Gifts from the Garden

I’m no Martha Stewart but I do enjoy making things & creating unique gifts.

I’ve been giving the jalapeƱo jelly that Mum and I made this summer as hostess gifts at holiday parties recently and it tends to go over pretty well. There is something so satisfying about saying “here’s something we made from stuff we grew ourselves.”

I’d seen this other idea in this kind of hippy-dippy homesteading book that I’ve been collecting and alternately buying into wholeheartedly and discrediting as being a handbook for crackpots. This one is a simple idea which has a lot of visual appeal–store you dried herbs in antique glass jars.

Wait, I just realized that this isn’t one of those stories where everything goes awry & we have to improvise because of unforeseen circumstances. Crazy!

I found some lovely antique jars at an estate sale–4 for $1. I later found the rubber rings to seal the jars at a local kitchen store and they even fit. I dried the herbs in my closet for a month or so and when I needed to produce a little hostess gift I pulled the dried herbs off thier stems, collected them into the jars, decorated with raffia & adorable fabric tags acquired from a craft sale and done!

Of course I am glossing over the fact that I left this project to the last minute & so was stuffing sage leaves into jars at like 10:30 at night while packing for a business trip & baking for the cookie exchange or some similar nonsense.

I love the appeal of giving something homemade–it might be a bit kooky or be not quite perfect but there’s great satisfaction in proudly proffering something made by hand, with care and personal creativity.

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Paper Bag Herbs

An essential part of any veg garden is herbs & in our second year of gardening ours was relatively successful. I say relatively because we had some great bounty and some skinny & skimpy little ones.

Basil & coriander? Not so much this year. Now basil & coriander are kind of important to a great summer garden. I mean you can make neither a caprese salad nor delicious fresh salsa with a conspicuous lack of basil or coriander. Succulent summer tomatoes sit neglected with none if these tasty herbs to dress them up and take them out.

Our lack of these essential herbs was so conspicuous this year that I ended up yanking out the spindly, wilted, crinkle-edged basil & coriander plants by midsummer. Salsa and salads were dressed by herbs from the market or even-gasp-the grocery store.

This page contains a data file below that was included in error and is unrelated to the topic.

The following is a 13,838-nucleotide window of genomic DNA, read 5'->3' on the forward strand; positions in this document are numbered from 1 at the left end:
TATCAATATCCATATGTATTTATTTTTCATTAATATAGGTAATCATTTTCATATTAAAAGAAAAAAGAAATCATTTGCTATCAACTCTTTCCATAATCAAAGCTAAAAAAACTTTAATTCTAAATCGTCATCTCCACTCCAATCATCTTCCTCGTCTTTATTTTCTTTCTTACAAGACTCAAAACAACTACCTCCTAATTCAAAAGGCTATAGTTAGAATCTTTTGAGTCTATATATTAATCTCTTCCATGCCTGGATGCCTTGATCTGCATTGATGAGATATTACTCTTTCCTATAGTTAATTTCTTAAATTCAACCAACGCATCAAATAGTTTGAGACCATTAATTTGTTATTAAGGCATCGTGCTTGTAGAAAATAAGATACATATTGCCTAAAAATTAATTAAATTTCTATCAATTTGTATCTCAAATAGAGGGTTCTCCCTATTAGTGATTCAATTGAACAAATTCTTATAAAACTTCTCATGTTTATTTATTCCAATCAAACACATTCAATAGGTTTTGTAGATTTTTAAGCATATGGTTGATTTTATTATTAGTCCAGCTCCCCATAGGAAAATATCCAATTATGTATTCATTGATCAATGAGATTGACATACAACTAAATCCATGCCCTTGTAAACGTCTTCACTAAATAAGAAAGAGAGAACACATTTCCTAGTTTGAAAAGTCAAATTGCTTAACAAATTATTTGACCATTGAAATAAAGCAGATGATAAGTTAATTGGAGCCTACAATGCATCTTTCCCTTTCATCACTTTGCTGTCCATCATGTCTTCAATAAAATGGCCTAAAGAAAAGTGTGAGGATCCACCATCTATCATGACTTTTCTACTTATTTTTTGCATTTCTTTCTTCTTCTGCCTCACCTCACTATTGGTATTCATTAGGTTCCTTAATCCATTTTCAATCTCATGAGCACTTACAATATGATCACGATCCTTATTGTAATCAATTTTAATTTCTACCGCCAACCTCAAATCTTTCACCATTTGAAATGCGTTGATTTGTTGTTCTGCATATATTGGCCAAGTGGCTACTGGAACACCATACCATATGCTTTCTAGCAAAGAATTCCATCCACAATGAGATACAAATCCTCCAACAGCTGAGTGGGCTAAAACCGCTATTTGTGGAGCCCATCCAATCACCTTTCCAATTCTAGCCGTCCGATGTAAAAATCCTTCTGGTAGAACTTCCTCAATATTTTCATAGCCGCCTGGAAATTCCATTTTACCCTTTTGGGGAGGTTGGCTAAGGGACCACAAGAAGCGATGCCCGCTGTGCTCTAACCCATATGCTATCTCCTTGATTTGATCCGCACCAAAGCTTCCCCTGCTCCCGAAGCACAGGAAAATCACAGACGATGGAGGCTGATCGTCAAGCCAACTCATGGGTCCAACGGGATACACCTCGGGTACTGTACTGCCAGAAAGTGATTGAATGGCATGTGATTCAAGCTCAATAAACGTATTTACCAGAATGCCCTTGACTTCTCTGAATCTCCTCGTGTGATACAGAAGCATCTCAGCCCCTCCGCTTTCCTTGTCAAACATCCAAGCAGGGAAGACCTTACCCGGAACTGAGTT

That being said we had an overabundance of marjoram. I’m sorry, let me rephrase that–you know Audrey, the mutant plant from Little Shop of Horrors? Picture that, but a little more fragrant and that’s what we’re talking about here.

We overwintered the marjoram as well as thyme, sage & tarragon. All of these did pretty well & this year we also added rosemary & lavender. All of these herbs did well.

None of these goes great with tomatoes.

However these herbs are great in lots of other recipes which is why our herb harvest is now drying, upside-down, housed in paper bags in my closet. If I had another dark, cool place like a basement or a pantry they’d be drying there, but no. Now every time I reach for a sweater I have to push some the makeshift drying rack (a wire hanger) out of the way.

Oh, and my clothes smell kinda earthly & aromatic. That’s not weird, right?

Sproutwatch 2010

Sproutwatch 2010!

Sproutwatch 2010!

So you know how they say you should do something every day that scares you? Well I’m doing just that. I’m pushing myself out of my comfort zone, I’m talking life by the horns, I’m carpe diem-ing.

I’m growing plants from seeds.

I know, it’s crazy. What am I thinking? How radical! How dangerous! It’s practically just plain irresponsible of me.

Yes, I’m being facetious. But truthfully I am feeling quite nervous about my little seed experiment. Mum and Dad were kind enough to give me a herb garden seed starter kit and I followed all the instructions and I’m starting to see sprouts from all my little containers. They’re growing along, but I’m just kind of waiting for the other shoe to drop…

In the past I have tried to grow things from seed and have been sadly disappointed by the results. I think that birds or animals have just plain eaten the seeds out the the ground which is why growing them indoors seems like the right plan.

I planted 2 little pots of sunflower seeds in an attempt at my great white whale of gardening, and they are sprouting too, which is very encouraging. Twice I’ve planted sunflower seeds only to be greeted by crushing disappointment. Not this time, Sunflowers. Not this time.

Apparently at some point I’ll have to “harden them off” which sounds unpleasant and a bit daunting. Practically every time I read about how I’m supposed to make these sprouts grow into real plants it seems a bit hopeless: will they have enough light? Are they in the right soil? Is the temperature right? Too much water or not enough? How do I transplant them successfully? When?

Well I guess with all great gardening experiments all I can do is the best I can: plant them green side up and keep my fingers crossed. With any luck I’ll be bringing you all bunches of fresh herbs by early summer!